A half-decade after leaving prison, the hip-hop icon has found peace at home, fostered new talent and cemented his legacy. “I’m definitely still a work in progress,” he says today. “I’m not perfect. I’m still evolving."
Gucci’s physical transformation ensured an incognito return. Thanks to his twice-a-day workouts — and the fact that he had kicked an addiction to lean while in prison — the rapper had lost 90 pounds, and washboard abs had replaced the East Atlanta Santa’s once protruding belly.
He had undergone a deep mental transformation, too — the “Lemonade” rapper embodying the idea of turning lemons into just that. While in prison he wrote The Autobiography of Gucci Mane, which was published in 2017, and came up with a five-year plan that would cement his status as one of the music industry’s most prolific rapper-executives from the moment of his release.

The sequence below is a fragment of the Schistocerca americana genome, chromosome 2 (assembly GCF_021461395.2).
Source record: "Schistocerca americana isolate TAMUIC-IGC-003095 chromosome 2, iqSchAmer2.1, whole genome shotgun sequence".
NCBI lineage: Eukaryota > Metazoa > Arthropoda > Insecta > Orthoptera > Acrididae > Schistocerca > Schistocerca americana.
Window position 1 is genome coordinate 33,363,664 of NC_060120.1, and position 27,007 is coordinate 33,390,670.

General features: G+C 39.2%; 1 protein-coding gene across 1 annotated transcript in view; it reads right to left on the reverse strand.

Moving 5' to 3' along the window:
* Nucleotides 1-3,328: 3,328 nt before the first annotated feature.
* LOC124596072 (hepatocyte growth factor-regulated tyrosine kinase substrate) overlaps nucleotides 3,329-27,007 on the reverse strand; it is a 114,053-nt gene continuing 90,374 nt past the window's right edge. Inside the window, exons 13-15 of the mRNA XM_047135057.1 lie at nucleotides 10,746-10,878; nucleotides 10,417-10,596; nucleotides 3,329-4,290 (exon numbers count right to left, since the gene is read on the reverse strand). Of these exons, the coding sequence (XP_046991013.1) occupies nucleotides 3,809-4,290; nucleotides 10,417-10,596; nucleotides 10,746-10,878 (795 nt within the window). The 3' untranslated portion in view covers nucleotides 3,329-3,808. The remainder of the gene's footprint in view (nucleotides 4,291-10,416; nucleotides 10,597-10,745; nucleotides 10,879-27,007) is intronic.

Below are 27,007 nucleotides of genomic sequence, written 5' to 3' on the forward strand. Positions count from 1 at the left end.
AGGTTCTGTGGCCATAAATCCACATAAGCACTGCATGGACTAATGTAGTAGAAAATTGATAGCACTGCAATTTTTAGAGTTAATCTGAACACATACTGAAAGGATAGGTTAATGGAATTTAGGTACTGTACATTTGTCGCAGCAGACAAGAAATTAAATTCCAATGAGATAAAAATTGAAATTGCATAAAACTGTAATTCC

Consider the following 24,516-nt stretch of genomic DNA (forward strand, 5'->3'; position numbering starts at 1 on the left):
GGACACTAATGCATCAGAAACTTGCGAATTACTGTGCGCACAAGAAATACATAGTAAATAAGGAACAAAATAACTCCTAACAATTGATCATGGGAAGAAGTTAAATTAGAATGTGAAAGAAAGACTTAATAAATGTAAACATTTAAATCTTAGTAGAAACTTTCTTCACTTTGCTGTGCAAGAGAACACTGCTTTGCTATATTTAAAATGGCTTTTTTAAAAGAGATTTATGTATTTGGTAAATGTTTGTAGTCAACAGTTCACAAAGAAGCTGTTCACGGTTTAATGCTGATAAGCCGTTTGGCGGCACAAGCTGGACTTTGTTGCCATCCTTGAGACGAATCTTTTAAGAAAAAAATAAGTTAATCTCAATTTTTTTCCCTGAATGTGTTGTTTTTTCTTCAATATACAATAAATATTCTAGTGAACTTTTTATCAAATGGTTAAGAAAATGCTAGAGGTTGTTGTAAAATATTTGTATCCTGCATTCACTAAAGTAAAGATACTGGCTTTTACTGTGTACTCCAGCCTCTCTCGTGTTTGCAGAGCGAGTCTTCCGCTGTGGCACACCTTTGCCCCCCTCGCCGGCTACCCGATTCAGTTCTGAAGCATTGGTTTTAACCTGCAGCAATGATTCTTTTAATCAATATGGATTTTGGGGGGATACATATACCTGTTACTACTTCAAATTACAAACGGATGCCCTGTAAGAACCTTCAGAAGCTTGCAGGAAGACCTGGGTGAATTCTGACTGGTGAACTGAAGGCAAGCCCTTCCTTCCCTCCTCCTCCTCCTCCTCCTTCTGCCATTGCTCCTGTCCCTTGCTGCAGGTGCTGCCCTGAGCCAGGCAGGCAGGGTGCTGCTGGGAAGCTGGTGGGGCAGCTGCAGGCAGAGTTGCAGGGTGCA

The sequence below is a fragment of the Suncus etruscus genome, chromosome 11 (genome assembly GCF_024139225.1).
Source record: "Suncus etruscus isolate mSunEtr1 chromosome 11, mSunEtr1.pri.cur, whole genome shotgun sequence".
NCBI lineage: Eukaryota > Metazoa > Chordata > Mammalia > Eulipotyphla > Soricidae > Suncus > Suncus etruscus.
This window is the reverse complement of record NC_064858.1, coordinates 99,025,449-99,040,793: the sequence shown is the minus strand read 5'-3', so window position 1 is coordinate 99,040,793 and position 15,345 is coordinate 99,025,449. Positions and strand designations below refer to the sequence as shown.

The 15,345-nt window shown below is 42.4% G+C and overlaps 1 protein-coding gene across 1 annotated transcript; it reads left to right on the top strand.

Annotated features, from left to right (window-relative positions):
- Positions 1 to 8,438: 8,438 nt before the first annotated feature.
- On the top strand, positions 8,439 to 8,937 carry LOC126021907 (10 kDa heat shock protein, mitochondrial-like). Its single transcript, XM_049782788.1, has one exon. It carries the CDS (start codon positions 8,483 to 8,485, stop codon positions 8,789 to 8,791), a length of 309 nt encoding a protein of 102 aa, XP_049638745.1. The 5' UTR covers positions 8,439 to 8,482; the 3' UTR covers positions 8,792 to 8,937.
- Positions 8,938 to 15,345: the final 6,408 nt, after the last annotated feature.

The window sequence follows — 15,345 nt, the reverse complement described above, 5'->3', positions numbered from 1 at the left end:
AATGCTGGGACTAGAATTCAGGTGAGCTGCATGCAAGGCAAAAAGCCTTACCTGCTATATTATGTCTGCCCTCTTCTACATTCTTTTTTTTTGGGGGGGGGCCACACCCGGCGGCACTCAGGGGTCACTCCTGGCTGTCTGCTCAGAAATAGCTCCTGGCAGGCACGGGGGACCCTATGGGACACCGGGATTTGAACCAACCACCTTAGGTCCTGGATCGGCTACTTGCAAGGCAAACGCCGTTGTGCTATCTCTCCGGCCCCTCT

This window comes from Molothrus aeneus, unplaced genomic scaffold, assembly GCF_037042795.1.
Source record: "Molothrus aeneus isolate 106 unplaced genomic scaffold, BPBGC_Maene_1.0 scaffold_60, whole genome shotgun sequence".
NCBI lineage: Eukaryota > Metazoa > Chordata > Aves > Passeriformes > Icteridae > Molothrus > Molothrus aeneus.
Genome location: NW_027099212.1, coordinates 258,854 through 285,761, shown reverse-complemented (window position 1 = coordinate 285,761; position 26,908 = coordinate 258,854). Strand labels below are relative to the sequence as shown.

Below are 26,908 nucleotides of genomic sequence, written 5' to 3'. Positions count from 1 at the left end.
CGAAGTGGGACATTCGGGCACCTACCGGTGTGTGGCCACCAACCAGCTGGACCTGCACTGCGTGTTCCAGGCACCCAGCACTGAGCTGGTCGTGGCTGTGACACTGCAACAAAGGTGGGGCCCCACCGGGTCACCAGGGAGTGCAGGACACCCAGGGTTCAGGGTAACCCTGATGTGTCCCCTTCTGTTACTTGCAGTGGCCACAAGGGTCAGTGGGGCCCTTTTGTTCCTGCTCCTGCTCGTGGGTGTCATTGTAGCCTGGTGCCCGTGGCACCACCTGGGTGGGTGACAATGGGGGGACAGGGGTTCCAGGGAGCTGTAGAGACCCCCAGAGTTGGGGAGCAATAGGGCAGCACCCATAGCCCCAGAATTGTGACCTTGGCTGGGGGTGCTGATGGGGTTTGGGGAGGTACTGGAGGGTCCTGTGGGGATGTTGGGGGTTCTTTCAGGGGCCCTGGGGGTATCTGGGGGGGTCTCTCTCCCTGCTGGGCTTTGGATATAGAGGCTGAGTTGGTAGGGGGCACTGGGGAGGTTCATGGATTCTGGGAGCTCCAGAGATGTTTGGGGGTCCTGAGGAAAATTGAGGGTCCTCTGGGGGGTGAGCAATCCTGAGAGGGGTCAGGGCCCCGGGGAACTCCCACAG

As live events slowly return, Gucci himself still plans to tour but has significantly slowed his musical output, opting to drop compilations and mixtapes dedicated to each of his signees instead of a slew of solo projects. Strategizing with Atlantic on rollouts and plans for his artists is what most excites him now. “Seeing them succeed, that’s what makes me feel more accomplished,” he says, his voice swelling with glee. “It’s something that I’ve always loved to do, but now I’m actually getting paid from it.”